From the University of Guelph
It’s a good time to be entering Ontario’s agriculture and food industry because there are jobs galore.
In fact, there are currently four jobs for every graduate of the University of Guelph’s Ontario Agricultural College (OAC), according to a new report.
“It’s a sector that has to grow no matter what because people have to eat,” said OAC dean Rene Van Acker. “But it’s also a sector that has a chronic challenge in attracting people.”
These findings were featured in The Globe and Mail.
Commissioned by OAC, the employment study titled Planning for Tomorrow 2.0 reveals that the agriculture and food industry is thriving, but there aren’t enough qualified people to fill all the jobs.
Based on a survey of 123 Ontario employers in the sector, the report provides a snapshot of hiring trends and demands in agriculture and food. The new survey updates a report from five years earlier that found there were three jobs for every graduate of an OAC undergraduate program.
As a national and international leader in agriculture and food, U of G provides a majority of the graduates for this sector in the province, said Van Acker.
He said OAC wanted to update its survey to accurately gauge job demand and see where to focus recruitment efforts and enhance programs.
“It’s great news for students entering and coming out of the programs because of the tremendous demand for their skills and the many opportunities for them. On the other side, it remains a challenge for us at the University to help the sector find the people they need to grow.”
Not only did the report reveal an increase from three to four jobs available for every graduate, but it also found employers predicting even more jobs over the next five years.
With job availability on the rise, OAC is putting more aggressive strategies in place to meet demand. Enrollment in OAC’s programs has grown each year over the past seven years, but not fast enough, said Van Acker.
“We have work to do among potential students to let them know that this sector has great career opportunities, and that employers are looking specifically for people coming out of our programs.”
The college is pursuing new initiatives to inform students about growth prospects in the high-tech food and agriculture sector, said Van Acker.
“You don’t have to grow up on a farm to work in agriculture. There are all sorts of careers in the sector, and with many of them you can work in urban centres and live an urban lifestyle.”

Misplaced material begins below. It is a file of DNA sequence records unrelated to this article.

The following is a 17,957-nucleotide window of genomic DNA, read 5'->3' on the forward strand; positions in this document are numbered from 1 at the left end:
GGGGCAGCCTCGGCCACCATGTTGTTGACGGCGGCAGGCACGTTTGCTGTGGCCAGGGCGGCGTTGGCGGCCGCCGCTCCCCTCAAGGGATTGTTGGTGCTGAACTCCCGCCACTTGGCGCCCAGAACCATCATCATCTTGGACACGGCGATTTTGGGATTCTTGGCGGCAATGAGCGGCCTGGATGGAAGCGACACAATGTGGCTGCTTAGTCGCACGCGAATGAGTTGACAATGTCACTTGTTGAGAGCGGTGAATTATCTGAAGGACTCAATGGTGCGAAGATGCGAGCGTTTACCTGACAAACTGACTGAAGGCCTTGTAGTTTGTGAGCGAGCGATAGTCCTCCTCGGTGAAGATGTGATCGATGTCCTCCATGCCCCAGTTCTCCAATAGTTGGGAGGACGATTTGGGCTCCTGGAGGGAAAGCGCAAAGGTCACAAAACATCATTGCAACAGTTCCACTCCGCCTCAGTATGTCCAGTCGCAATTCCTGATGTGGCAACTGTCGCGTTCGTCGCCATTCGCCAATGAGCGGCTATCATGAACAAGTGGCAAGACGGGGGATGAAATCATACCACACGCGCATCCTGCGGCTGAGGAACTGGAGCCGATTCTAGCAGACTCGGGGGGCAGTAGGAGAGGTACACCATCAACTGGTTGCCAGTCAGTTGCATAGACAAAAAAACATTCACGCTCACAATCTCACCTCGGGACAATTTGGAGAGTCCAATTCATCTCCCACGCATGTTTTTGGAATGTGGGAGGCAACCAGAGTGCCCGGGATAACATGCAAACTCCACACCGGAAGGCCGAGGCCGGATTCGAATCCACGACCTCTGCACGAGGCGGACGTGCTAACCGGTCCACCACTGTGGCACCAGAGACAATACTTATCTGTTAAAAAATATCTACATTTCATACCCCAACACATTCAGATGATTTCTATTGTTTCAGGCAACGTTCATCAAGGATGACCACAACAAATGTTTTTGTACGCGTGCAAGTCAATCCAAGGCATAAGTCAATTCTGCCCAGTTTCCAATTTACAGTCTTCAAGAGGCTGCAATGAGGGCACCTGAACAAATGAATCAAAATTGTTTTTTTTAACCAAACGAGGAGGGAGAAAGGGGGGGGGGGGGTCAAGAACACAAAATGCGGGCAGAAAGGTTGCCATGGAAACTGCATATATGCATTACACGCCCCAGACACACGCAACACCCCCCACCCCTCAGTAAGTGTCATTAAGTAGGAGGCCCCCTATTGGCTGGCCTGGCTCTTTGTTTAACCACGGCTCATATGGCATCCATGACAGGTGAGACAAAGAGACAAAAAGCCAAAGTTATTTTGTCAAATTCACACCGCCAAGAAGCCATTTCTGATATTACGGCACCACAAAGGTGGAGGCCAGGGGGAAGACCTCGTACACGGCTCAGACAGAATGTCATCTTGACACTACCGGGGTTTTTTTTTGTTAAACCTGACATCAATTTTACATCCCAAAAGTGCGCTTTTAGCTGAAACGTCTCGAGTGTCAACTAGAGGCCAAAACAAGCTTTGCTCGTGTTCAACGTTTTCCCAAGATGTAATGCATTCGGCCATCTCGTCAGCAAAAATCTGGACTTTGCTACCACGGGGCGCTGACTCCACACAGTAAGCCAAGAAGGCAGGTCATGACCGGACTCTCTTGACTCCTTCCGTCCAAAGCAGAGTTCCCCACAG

Ippolito Group, one of North America’s leading produce companies based in Burlington, Ont., is exploring automated food processing approaches that require significant technical expertise, said Robert March, chief operating officer.
“We recently utilized U of G people for a project that involved incorporating cutting-edge technology into our production line, and we will be looking to U of G graduates for future projects as well,” said March. “U of G is where we will be sourcing our brainpower.”
Food processors and growers, input suppliers, financial institutions and government agencies were among those surveyed in the report funded by the OAC Dean’s Office, OAC Alumni Foundation, Farm Credit Canada and RBC Royal Bank.
In an effort to promote and grow its programs, OAC plans to strengthen liaison efforts with schools and connect with food companies to create programs geared to the industry, said Van Acker.
“We are so excited about this sector because we know it and understand it. We want to transplant that excitement into young people who are looking for opportunities because there is so much opportunity here.”
Among the survey’s specific findings:
- 44 per cent of food employers and 56 per cent of agriculture employers project a general increase in the average number of new hires over the next five years.
- 77 per cent of food employers and 79 per cent of agriculture employers state a preference for formal training in food and agriculture graduates.
- 50 per cent of food employers and 57 per cent of agriculture employers state that more than half of their employees require or have post-secondary education.
- 51 per cent of food employers and 67 per cent of agriculture employers report difficulties in finding recruits.